Despite the censorship of dissident material during the decade between the Manchurian Incident of 1931 and the outbreak of the Pacific War in 1941, a number of photographers across Japan produced a versatile body of Surrealist work. In a pioneering study of their practice, Jelena Stojkovic draws on primary sources and extensive archival research and maps out art historical and critical contexts relevant to the apprehension of this rich photographic output, most of which is previously unseen outside of its country of origin. The volume is an essential resource in the fields of Surrealism and Japanese history of art, for researchers and students of historical avant-gardes and photography, as well as forreaders interested in visual culture.
Table of Contents
Introduction Part I: ‘NEW’ PHOTOGRAPHY (shinko shashin) 1. Emergence 2. Photo-Collages Part II: ‘AVANT-GARDE’ PHOTOGRAPHY (zen’ei shashin) 3. Images without Texts 4. Coded Revolution Part III: ‘PLASTIC’ PHOTOGRAPHY (zokei shashin) 5. Materiality 6. Locality Conclusion
Jelena Stojković, PhD is an art historian and writer based in London. She is Lecturer in History and Theory of Photography at the Arts University Bournemouth. □
Winner of Best Art Publication 2021 in the International Institute for Asian Studies' ICAS Book Prize!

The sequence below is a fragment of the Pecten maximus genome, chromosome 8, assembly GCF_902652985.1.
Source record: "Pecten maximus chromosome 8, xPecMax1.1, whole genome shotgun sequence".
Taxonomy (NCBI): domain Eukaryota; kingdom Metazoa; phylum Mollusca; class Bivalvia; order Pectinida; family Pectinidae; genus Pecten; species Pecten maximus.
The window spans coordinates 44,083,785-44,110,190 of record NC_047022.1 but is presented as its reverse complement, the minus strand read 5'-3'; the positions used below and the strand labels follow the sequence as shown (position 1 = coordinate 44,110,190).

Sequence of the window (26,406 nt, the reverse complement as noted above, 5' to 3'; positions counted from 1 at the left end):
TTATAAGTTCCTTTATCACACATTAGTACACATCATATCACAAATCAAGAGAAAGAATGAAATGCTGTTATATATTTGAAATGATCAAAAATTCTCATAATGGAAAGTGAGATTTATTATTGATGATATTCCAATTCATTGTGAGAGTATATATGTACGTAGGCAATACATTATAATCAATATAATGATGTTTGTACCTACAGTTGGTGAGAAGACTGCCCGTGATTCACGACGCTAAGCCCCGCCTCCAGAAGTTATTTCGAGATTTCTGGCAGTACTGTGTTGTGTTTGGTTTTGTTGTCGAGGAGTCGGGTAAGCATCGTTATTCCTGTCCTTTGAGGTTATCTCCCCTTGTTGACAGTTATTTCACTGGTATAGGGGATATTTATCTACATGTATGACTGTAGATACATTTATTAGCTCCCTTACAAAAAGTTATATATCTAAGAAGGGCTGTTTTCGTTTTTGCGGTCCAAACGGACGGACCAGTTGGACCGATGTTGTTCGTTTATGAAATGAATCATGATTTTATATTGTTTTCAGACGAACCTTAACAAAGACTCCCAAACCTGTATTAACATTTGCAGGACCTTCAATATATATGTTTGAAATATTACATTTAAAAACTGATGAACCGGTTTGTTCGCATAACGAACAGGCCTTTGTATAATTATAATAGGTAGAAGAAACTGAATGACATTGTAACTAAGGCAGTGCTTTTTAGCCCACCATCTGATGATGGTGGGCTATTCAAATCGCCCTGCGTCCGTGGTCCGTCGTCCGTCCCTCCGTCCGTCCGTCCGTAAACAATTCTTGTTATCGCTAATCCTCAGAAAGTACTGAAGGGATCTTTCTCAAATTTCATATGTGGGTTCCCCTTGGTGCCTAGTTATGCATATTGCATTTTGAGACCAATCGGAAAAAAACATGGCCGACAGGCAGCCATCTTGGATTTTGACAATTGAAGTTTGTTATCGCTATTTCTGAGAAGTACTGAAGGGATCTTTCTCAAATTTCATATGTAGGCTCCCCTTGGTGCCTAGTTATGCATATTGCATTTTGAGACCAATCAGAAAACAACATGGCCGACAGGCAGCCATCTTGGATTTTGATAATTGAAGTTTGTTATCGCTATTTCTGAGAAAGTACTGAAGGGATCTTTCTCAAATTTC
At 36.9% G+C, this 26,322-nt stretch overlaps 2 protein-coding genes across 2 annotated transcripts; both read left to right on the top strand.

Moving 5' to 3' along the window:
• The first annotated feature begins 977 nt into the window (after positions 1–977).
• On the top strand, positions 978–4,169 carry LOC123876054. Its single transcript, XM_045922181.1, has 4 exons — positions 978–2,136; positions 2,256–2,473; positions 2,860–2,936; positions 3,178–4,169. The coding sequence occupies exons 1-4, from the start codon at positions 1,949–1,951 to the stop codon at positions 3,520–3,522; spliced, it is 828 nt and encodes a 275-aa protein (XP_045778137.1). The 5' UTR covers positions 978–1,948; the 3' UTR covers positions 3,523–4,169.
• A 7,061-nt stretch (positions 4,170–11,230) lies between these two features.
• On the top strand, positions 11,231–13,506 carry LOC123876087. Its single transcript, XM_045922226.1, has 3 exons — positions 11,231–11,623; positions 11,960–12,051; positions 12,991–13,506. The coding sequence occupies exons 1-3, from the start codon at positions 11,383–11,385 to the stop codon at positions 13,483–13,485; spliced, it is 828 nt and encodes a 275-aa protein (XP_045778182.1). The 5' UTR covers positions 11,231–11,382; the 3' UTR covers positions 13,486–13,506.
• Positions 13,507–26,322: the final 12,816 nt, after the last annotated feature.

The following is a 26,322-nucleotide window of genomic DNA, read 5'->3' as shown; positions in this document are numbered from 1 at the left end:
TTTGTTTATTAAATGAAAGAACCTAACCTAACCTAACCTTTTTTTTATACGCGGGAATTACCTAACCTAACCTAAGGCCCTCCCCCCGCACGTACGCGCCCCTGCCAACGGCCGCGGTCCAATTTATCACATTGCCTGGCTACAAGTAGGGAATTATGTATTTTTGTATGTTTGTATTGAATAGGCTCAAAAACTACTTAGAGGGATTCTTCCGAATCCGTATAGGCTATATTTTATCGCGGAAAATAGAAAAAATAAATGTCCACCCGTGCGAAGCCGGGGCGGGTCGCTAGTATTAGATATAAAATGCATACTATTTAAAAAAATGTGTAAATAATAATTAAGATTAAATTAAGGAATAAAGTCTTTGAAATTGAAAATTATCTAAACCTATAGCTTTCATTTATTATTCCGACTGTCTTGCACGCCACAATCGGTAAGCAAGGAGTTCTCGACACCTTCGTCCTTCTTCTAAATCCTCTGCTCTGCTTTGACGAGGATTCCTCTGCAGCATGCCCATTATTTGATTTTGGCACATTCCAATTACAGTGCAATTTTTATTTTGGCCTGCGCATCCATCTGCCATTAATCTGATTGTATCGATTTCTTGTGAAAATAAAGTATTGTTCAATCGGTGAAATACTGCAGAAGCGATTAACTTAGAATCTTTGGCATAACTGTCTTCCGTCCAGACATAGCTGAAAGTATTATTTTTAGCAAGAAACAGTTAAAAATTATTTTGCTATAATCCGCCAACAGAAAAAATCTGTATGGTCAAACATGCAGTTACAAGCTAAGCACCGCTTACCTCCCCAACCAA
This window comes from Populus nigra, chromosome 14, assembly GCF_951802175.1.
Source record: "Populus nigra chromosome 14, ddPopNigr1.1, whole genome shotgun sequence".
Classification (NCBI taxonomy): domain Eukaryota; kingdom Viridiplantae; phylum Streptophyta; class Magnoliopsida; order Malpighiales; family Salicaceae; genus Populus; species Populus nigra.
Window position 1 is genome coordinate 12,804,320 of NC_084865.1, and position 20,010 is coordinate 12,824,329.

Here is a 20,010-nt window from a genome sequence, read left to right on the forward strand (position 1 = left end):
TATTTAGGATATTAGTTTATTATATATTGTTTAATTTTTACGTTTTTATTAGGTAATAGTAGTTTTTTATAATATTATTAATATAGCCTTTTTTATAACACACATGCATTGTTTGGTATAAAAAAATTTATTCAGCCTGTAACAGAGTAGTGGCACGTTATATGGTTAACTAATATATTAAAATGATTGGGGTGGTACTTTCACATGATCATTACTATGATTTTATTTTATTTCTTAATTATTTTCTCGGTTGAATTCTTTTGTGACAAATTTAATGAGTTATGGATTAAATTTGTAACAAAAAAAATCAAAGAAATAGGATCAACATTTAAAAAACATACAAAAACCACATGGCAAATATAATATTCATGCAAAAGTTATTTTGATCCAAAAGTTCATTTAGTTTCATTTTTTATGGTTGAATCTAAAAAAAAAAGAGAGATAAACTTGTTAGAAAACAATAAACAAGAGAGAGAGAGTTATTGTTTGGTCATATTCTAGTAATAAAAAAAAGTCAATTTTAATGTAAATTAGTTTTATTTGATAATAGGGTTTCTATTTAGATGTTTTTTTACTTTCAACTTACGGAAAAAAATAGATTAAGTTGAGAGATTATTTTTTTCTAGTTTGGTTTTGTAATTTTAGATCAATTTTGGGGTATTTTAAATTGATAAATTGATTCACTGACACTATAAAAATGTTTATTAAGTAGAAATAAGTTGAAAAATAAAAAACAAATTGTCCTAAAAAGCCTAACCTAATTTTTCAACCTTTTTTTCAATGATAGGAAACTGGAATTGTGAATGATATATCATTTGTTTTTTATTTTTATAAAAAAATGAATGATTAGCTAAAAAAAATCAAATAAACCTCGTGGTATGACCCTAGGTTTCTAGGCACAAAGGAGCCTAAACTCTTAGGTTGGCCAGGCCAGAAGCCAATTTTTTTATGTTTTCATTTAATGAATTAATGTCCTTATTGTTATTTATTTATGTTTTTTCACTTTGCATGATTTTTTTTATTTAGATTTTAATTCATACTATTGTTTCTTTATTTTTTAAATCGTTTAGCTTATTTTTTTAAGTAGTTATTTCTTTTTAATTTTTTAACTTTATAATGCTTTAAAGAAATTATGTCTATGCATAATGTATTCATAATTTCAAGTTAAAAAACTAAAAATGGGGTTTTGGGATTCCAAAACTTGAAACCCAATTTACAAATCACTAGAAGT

"Jelena Stojkovic’s excellently researched book adds a new perspective not only to the history of photography but also to Japanese history. Offering original analyses and reproductions of more than 50 art works and clippings from newspapers and journals, this volume is an outstanding art publication."
--ICAS Book Prize committee
"Jelena Stojkovic's well-researched and detailed book ... is the first English-language monograph on Surrealist photography in Japan."
--The Burlington Magazine
"Richly detailed and critically astute, this is an important book that extends our understanding of Surrealism as a worldwide movement, and also tells us much about the importance of photography within Surrealism, a role that was often ignored and even dismissed at the time."
--Ian Walker, photographic historian, photographer, critic, curator and previously Professor of Photography at Newport in South Wales